Originally written for Exeunt.
If stress is the number one modern malady, sleeplessness might just be a close second. Distracted by technology, preoccupied with work and perpetually pumped with caffeine, it is harder now than ever to get a good night’s kip. This is certainly the experience of Rodrigo García’s restless narrator – hence the cumbersome title of this slender, slippery monologue. Railing against the tedium of insomnia and the spectres of capitalism that keep him up at night, García’s unnamed protagonist is adamant that “you have to do something”.
His idea of doing something is blowing his life’s savings, shipping over a fashionable philosopher and breaking into Madrid’s Prado museum out of hours to gaze at Goya’s Black Paintings. An unlikely brand of rebellion. Along for the ride are his two young sons, who in Jude Christian’s bold production take on a startling, scene-stealing form. Joining lone actor Steffan Rhodri on stage are two small, cute and surprisingly loud piglets, greeted with a ripple of excitement from the audience. Immediately, we are in surreal territory.
Like the piglets, who wriggle and squeal in Rhodri’s arms, García’s play is difficult to get a grip on. The furious, fidgety stream of thought goes round in circles – or, perhaps more accurately, spirals, as we never return to quite the same place as before. The narrator is at crisis point, that much is clear, his words a wounded howl against the plastic deities of Coca-Cola and Disneyland. There are hints at a fractured family and a lifetime of disappointments, but all we can be certain of is an underlying queasiness towards the modern world. As our protagonist succinctly puts it, “life’s a bloody mess”.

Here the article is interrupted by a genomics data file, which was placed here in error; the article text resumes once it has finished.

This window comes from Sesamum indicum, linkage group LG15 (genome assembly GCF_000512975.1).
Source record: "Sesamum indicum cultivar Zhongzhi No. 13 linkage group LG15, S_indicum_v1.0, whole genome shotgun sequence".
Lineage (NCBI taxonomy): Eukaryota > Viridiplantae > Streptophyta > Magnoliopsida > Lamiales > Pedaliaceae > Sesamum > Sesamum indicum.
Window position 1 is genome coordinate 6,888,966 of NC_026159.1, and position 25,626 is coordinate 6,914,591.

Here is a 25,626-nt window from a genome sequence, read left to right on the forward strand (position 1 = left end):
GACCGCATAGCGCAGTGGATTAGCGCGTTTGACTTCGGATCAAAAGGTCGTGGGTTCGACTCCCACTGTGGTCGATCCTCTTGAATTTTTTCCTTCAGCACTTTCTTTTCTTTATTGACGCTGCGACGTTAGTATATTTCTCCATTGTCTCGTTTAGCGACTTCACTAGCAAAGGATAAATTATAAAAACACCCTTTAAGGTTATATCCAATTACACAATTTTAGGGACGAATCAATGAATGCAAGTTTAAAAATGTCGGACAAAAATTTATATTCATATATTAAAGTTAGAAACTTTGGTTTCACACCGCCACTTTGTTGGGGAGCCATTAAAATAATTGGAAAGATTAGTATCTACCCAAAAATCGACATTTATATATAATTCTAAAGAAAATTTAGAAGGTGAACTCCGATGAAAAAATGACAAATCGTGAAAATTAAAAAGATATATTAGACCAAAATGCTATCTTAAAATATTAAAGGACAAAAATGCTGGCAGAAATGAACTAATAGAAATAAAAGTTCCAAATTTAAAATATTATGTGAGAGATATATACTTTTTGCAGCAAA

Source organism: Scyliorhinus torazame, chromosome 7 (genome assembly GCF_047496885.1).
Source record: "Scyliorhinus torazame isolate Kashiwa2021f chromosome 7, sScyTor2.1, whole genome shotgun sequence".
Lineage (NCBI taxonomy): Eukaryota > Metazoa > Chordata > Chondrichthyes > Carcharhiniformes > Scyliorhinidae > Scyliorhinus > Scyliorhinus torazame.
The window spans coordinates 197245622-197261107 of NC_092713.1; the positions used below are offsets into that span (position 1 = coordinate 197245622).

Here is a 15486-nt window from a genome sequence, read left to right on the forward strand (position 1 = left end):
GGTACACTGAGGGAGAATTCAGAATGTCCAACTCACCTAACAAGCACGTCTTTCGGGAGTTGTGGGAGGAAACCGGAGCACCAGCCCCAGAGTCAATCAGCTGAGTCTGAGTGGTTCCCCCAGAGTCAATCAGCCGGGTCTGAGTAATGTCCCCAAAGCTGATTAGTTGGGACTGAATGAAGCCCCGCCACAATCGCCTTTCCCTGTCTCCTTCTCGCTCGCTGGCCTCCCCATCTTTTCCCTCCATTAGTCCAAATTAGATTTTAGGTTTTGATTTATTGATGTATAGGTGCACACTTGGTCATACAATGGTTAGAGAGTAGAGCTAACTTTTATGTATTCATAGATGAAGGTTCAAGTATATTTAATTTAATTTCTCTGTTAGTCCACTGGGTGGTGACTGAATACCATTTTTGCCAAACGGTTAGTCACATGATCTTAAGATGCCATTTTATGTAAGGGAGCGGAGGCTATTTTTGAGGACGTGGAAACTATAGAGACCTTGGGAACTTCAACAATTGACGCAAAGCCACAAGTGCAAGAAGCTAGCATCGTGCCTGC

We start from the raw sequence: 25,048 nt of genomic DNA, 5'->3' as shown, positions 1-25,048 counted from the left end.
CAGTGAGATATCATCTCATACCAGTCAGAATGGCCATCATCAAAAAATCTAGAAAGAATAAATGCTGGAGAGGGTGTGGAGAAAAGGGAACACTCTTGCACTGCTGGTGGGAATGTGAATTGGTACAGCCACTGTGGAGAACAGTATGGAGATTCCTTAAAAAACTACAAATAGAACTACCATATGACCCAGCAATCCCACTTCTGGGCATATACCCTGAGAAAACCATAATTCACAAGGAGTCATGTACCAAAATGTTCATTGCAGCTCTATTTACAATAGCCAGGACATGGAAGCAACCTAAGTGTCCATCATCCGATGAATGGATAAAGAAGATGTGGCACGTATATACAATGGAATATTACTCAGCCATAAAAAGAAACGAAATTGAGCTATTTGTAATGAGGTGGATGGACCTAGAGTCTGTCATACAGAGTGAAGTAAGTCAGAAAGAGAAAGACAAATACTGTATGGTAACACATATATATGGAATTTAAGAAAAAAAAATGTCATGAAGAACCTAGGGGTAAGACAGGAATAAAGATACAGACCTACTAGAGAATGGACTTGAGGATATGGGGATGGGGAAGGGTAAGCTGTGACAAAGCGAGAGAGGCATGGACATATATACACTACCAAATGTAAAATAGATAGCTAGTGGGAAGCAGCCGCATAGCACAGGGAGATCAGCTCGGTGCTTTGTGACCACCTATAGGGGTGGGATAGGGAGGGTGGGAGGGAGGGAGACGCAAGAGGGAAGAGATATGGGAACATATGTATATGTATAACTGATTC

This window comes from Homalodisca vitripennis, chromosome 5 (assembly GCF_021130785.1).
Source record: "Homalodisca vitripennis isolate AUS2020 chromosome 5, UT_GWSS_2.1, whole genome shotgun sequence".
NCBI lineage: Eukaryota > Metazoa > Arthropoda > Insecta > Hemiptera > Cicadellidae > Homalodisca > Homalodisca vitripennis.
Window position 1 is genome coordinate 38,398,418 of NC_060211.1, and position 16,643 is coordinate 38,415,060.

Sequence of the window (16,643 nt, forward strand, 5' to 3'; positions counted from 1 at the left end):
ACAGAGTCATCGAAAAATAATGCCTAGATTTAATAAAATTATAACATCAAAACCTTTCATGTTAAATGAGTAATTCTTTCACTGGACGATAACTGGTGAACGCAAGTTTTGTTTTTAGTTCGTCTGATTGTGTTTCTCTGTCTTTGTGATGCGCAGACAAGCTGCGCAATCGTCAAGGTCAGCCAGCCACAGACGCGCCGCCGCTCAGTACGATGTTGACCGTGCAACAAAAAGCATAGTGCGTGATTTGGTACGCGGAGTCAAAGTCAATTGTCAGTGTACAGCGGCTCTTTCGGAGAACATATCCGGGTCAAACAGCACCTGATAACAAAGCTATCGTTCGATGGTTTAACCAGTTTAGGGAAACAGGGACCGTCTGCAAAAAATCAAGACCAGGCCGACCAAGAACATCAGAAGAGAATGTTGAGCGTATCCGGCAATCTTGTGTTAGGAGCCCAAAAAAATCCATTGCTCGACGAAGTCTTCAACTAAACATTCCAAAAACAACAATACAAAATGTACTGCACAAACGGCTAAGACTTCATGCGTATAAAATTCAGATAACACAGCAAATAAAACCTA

If modern existence is a cesspit, then we are all rolling in the filth. This is perhaps the point of the piglets, who also stand in for the animal urges and images of gluttony that crop up periodically in García’s text. When the animals’ unpredictable bathroom habits play momentary havoc on stage, it seems apt that Rhodri is literally cleaning up shit. But beyond these obvious associations, the piglets also have a distancing effect, enhancing the protagonist’s dislocation from his sons, the world around him, and possibly even his own existence.
The strange inner world of García’s narrator is strikingly drawn out by Christian’s production, which has created a captivating visual and aural landscape. The show opens with Rhodri’s tall form crammed into a grubby miniature kitchen mounted on the back wall, which suddenly begins to turn on its axis; the world is off-kilter and the protagonist is a hamster trapped inside an ever-turning wheel. This visual fluency is characteristic of Fly Davis’ design, which hems Rhodri and the piglets inside a clinical white space, surrounded by toys as brittle as the happiness they promise. Adrienne Quartly’s uneasy sound design, meanwhile, presses in on an already beleaguered mind with a tumult of heartbeats, ticking clocks and blaring sirens.
At the centre of this bewildering, claustrophobic world, Rhodri makes a compellingly embattled anti-hero. In spite of the anger, self-destruction and unsavoury streak of misogyny glimpsed in the character written by García, Rhodri renders him surprisingly sympathetic – more of a bitter lost soul than a listless misanthrope. There is also a sense, supported by the visual language of the piece, that his response to the modern world is the only one left available; even if his pursuit of Goya ultimately lacks meaning, it’s better than the Disneyland his sons would prefer. García’s short monologue might be a frustrating, evasive slip of a thing, but this arresting production makes its searching, impotent fury feel uncannily resonant.